Family structure is the most important risk factor in child sexual abuse. Metrocreativeconnection

What percentage of children who are victims of sexual abuse know their abuser?

Where might you find a person who sexually abuses children?

What percentage of child sexual abuse victims tell someone about the abuse?

What percentage of child sexual abuse reports by children are fabricated?

some text
Julie Baumgardner

This is certainly not a topic most people want to spend any time thinking about. However, for the sake of children across this country, it's a subject that requires attention. About one in 10 children will be sexually abused before turning 18.

You might be surprised to learn that about 90 percent of child sexual abuse victims know their abuser. In case you have been led to believe that child sexual abusers look like shady characters, think again. According to Darkness to Light, a website devoted to ending child sexual abuse, those who molest children usually look and (mostly) act just like everyone else. People who sexually abuse children can be found in families, schools, churches, recreation centers, youth sports leagues and any other place children gather.

And it is important to realize that abusers can be and often are other children, although most adolescent sex offenders are not sexual predators and will not go on to become adult offenders.

Researchers estimate that 38 percent of child victims disclose the fact that they have been sexually abused. Of these, 40 percent tell a close friend, which means the vast majority of child sexual abuse incidents are never reported to authorities, though research suggests that such disclosure rates may be increasing. And it is estimated that only 4 to 8 percent of child sexual abuse reports are fabricated.

Who is most at risk?

* Family structure is the most important risk factor in child sexual abuse. Children who live with two married biological parents are at low risk for abuse.

* Children living without either parent are 10 times more likely to be sexually abused than children that live with both biological parents.

* Children who live with a single parent that has a live-in partner are 20 times more likely to be victims of child sexual abuse than children living with both biological parents.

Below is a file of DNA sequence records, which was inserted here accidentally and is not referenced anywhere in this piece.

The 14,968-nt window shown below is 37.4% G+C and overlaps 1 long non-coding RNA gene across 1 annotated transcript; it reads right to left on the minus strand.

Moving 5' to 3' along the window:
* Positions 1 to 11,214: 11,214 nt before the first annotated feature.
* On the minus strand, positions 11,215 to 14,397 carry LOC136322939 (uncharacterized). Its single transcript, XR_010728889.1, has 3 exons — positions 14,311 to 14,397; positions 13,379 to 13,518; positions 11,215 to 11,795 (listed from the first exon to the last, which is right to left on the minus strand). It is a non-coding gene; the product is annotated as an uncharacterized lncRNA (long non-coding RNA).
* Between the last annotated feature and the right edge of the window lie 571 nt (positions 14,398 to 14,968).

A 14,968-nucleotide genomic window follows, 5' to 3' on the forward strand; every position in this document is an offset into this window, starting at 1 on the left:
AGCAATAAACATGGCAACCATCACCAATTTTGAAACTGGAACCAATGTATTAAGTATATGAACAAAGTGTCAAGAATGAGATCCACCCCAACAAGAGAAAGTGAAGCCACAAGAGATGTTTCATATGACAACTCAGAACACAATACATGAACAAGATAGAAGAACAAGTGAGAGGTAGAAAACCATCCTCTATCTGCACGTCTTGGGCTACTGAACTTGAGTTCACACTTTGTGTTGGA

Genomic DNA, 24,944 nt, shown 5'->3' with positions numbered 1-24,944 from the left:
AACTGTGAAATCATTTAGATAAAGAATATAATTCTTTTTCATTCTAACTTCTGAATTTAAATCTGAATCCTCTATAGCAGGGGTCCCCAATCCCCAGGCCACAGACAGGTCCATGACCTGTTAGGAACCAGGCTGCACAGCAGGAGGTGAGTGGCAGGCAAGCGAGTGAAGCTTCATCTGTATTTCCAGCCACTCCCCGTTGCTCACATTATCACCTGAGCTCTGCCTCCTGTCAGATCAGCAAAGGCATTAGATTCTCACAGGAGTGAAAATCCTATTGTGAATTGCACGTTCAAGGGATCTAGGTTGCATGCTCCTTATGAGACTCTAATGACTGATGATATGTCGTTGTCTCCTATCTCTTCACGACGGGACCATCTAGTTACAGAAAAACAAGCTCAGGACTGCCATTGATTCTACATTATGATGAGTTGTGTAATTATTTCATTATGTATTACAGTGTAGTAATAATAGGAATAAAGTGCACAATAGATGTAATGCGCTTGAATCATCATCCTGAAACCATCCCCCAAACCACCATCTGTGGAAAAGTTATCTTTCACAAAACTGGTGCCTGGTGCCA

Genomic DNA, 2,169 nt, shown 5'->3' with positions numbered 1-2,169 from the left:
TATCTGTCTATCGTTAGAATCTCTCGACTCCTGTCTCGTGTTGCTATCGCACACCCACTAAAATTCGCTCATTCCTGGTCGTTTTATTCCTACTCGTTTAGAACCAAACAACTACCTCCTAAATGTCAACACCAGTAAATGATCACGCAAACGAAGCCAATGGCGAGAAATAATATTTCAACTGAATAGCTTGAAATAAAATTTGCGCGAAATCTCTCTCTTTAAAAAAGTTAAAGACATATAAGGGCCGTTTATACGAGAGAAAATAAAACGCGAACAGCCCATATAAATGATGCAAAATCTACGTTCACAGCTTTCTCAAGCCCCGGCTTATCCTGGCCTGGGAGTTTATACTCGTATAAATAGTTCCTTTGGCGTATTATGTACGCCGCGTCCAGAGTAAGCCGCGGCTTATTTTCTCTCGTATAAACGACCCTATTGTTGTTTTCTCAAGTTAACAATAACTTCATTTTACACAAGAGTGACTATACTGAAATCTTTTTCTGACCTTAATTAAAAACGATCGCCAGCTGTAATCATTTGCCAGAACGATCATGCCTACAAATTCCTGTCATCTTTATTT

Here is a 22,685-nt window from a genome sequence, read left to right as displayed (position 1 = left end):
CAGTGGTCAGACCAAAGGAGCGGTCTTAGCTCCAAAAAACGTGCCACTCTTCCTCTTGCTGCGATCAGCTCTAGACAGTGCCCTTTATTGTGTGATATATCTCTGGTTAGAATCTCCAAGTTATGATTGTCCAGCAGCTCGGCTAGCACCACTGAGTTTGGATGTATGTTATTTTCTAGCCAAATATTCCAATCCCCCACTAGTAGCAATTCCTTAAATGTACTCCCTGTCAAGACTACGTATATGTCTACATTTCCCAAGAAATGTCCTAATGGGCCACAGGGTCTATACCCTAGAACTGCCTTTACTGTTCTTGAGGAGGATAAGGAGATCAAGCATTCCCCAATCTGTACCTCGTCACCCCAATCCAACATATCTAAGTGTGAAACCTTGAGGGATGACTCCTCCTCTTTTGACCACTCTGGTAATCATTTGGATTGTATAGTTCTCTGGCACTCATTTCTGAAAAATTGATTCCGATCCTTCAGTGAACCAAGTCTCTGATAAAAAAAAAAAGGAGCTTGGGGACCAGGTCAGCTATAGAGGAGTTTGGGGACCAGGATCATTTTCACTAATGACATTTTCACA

* Females are five times more likely to be abused than males.

* While there is risk for children of all ages, children are most vulnerable to abuse between the ages of 7 and 13.

* The risk for sexual abuse triples for children whose parent(s) are not in the labor force.

Who are perpetrators looking for?

Perpetrators report that they look for passive, quite, troubled, lonely children from single parent or broken homes. They frequently seek out children who are particularly trusting, working proactively to establish a relationship with them before abusing them. They might seek to establish a trusting relationship with the victim's family as well.

What can you do?

* Step 1: Learn the facts: Reading this is a great start.

* Step 2: Minimize the risk: Eliminate or reduce isolated, one-on-one situations to decrease risk for abuse.

* Step 3: Talk about it: Have open conversations with children about their bodies, sex and boundaries.

* Step 4: Recognize the signs: Know the signs of abuse to protect children from further harm.

* Step 5: React responsibly: Understand how to respond to risky behaviors and suspicions or reports of abuse.

As concerned community citizens, everyone can take action against child sexual abuse. has a downloadable booklet for families and communities that outlines steps parents and others can take to protect children from sexual abuse.

Julie Baumgardner is president and CEO of First Things First. Contact her at